Let the Top Vegetables for Good Luck Bring You a Healthier New Year

Sustainable Living

Certain types of produce and dishes are eaten during the Chinese New Year for their symbolic meaning, which are believed to bring good health and luck for the coming year. The auspicious symbolism of these foods is based on their pronunciations or appearance. The selection, preparation and ways of eating mean a lot. Today, the Agriculture Officers of Kadoorie Farm and Botanic Garden (KFBG) conducted a public talk at the Central Farmers’ Market to demonstrate the health tips for selection and preparation of vegetables that are most widely consumed during the festival season.

Chinese cabbage:
Chinese cabbage is a popular winter crop and its name in Chinese (旺菜) sounds like ‘prosperous’ and symbolizes wealth. Although it is resistant to cold, it is prone to damage by insect pest and thus more likely to have pesticide applied during production in a non-organic farm. Added, the broad green leaves of Chinese cabbage are tightly wrapped in a cylindrical formation, which increases the chance of containing pesticide residue. The KFBG Star Ferry Farmer’s Market sells only organic, chemical-free produce. However, if you buy your Chinese cabbage from non-organic sources you should reduce the chance of consuming the residual pesticide by washing carefully – after rinsing with water, individual whole leaves should be torn off and soaked and washed thoroughly before cutting into smaller pieces.

White radish:
White radish is an essential ingredient for making Chinese radish cake, which is one of the most popular Chinese New Year dishes. The cake is pronounced ‘gao’ in Cantonese meaning ‘high’, and symbolizes making progress in the New Year. Although white radish is relatively resistant to pests, conventional (non-organic) farmers may apply synthetic chemicals to assure uniformity and the perfect outlook of their crops. The ones bearing a natural appearance and colour are usually safer for consumption.

The harvesting season of taro starts with the start of winter. As it can be stored for long time, it is usually kept for making Chinese taro cake, which is equally popular as a festive food as the Chinese radish cake. Like most root crops, the long growth period of taro makes it prone to the risk of pesticide residues. It is advised to purchase organic taro from reliable farmers or retailers whenever possible.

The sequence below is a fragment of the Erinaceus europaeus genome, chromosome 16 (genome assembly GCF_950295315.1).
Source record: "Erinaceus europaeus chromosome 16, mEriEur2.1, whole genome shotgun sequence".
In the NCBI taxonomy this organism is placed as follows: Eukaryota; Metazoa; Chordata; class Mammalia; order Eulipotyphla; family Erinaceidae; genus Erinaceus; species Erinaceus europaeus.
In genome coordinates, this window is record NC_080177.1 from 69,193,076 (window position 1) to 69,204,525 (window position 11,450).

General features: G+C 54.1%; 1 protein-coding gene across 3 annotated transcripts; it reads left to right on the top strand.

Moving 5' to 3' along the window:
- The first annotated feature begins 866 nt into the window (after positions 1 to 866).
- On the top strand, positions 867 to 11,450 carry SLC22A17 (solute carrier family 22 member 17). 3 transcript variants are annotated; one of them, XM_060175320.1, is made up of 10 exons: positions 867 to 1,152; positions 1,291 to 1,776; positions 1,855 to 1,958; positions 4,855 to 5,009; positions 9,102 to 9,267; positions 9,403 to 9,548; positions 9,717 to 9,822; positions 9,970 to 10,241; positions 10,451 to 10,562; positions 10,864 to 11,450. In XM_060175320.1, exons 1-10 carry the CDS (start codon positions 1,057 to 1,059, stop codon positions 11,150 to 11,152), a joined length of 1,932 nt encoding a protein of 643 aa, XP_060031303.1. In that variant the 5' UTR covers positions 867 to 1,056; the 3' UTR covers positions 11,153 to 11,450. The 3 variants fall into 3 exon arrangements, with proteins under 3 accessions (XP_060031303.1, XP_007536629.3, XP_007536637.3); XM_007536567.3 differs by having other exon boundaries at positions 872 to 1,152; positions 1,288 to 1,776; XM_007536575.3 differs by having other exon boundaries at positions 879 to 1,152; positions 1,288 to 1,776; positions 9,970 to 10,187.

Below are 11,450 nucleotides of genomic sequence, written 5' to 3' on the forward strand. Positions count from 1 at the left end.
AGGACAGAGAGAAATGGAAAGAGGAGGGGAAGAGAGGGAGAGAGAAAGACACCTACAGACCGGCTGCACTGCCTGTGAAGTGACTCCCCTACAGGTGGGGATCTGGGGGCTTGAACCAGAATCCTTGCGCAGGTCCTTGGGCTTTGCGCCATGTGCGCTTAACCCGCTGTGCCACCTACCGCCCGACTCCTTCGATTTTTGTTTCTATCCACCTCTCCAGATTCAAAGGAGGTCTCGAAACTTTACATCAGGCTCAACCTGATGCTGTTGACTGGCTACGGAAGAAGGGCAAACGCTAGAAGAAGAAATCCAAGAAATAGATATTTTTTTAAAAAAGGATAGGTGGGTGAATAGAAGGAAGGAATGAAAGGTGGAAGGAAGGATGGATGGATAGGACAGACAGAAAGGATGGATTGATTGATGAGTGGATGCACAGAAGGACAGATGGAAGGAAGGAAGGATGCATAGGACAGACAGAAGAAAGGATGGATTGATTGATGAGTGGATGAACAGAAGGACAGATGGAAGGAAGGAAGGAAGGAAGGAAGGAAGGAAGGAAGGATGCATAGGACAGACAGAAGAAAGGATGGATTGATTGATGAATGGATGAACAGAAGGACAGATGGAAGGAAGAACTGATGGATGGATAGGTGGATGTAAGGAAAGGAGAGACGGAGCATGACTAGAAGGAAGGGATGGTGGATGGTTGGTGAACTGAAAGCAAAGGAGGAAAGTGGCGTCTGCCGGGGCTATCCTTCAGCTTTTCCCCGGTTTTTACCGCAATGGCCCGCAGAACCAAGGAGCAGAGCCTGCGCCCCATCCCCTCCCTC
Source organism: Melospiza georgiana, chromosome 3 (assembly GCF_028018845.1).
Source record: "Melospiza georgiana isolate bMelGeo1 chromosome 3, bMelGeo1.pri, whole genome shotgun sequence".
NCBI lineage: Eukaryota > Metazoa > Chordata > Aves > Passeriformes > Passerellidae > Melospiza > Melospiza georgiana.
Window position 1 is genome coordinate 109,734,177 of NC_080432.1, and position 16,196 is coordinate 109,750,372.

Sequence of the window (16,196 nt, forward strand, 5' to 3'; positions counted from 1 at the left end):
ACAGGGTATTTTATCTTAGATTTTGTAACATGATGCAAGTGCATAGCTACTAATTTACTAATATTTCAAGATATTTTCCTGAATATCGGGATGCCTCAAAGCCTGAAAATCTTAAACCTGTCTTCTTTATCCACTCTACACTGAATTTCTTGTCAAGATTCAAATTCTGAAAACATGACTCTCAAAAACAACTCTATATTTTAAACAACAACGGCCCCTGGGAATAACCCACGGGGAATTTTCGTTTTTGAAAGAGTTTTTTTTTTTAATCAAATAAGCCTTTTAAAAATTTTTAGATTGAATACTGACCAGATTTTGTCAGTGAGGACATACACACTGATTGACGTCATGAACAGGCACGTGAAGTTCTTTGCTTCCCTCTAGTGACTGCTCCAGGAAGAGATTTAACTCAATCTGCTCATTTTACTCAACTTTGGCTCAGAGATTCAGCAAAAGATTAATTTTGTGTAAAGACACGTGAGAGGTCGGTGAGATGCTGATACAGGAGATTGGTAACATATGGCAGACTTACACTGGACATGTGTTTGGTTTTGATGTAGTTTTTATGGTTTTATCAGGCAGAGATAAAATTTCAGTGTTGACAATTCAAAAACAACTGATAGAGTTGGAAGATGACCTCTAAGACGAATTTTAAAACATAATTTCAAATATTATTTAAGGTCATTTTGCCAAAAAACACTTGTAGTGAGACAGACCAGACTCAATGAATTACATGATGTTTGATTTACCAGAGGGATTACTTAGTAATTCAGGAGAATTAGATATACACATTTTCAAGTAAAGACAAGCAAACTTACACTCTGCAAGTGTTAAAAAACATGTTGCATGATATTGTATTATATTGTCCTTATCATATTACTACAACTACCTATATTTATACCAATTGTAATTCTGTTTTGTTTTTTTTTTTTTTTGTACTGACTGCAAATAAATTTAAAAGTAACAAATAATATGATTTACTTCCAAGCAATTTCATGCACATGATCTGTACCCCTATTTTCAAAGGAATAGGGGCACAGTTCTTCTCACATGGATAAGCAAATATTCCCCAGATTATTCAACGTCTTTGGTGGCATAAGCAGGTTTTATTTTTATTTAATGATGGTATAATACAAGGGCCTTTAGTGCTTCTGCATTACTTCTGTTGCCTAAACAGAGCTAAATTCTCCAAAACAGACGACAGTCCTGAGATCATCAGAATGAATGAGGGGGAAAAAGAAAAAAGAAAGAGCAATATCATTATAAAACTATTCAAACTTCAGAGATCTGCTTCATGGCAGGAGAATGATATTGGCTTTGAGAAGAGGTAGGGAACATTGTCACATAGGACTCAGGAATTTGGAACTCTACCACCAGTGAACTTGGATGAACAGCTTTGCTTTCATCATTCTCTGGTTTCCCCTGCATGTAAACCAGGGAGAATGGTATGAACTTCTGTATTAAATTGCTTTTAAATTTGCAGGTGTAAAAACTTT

Lettuce (生菜) sounds like ‘generating fortune’ in Cantonese, which makes this winter crop an essential element for festive dishes (and even features in Lion Dances). Its relatively short growth period and resistance to pests make it less prone to the problems of pesticide residues. However, it is advised to wash lettuce thoroughly before consumption, especially if it is consumed raw in a salad.

Lotus root:
Lotus root sounds like ‘continuous’ and symbolizes abundance. Dishonest traders may bleach lotus root with chemicals to make the brown-yellowish peel look whiter and cleaner. Don’t be fooled by the chemical make-up and look for those that bear natural appearance and colour instead.

Red is regarded as the ‘official colour’ of the Chinese New Year as it is one of the three things (fire, noise and the colour red) that defeated Nian, a ferocious beast in Chinese legend. Tomato is a popular ingredient for all dishes to add the blessing for good luck. Since tomato is prone to pest damage, it has higher risk of pesticide residual problem. Soak and wash the tomatoes thoroughly in water for at least 20 minutes before consumption.

Established in 2007, the Central Farmers Market is held every Sunday at Central Star Ferry Pier. Apart from being one the best places in Hong Kong for shopping for organic produces directly from local farmers, it is also a popular ‘classroom’ for learning about crops in season and traditional cooking tips. Today, KFBG delivered a cookery workshop in collaboration with local farmers to show how to integrate the Five Elements of Nature in festive food with a wide variety of organic winter crops as ingredients. The recipes and more information about cropping seasons of Hong Kong can be viewed at http://www.lowcarbonliving.hk/eng/lowcarbonrecipe-eng.aspx and http://www.lowcarbonliving.hk/eng/SeasonalCrops.aspx.

About the Central Famers Market:
Date: Every Sunday
Time: 11am – 5pm
Venue:  Central Ferry Pier No.7
Organiser: Kadoorie Farm and Botanic Garden, in collaboration with a group of Hong Kong organic farmers
Public enquiry: sla@kfbg.org
Website: www.kfbg.org/eng/events/central-farmers-market.aspx

Media Enquiry:
Cindy Luk, Communication Officer of KFBG
Tel: 2483 7270
Email: media@kfbg.org